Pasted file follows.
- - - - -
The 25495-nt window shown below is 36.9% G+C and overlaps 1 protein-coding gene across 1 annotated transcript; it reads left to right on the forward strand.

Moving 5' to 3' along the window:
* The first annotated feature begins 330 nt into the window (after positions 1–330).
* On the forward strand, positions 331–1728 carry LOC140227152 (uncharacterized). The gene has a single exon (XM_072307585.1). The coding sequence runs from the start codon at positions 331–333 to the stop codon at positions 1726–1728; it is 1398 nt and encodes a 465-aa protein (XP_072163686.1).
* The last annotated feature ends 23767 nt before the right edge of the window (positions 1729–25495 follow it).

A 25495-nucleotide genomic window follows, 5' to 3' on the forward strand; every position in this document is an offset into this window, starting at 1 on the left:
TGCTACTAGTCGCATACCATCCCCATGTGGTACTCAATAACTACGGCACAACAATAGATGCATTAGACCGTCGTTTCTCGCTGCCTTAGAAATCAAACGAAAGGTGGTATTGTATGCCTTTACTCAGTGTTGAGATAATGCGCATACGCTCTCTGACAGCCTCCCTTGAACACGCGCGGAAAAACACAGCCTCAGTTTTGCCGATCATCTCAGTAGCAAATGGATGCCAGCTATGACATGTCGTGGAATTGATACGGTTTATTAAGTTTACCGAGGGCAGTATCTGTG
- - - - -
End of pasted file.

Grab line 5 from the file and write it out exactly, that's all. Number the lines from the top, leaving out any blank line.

* The last annotated feature ends 23767 nt before the right edge of the window (positions 1729–25495 follow it).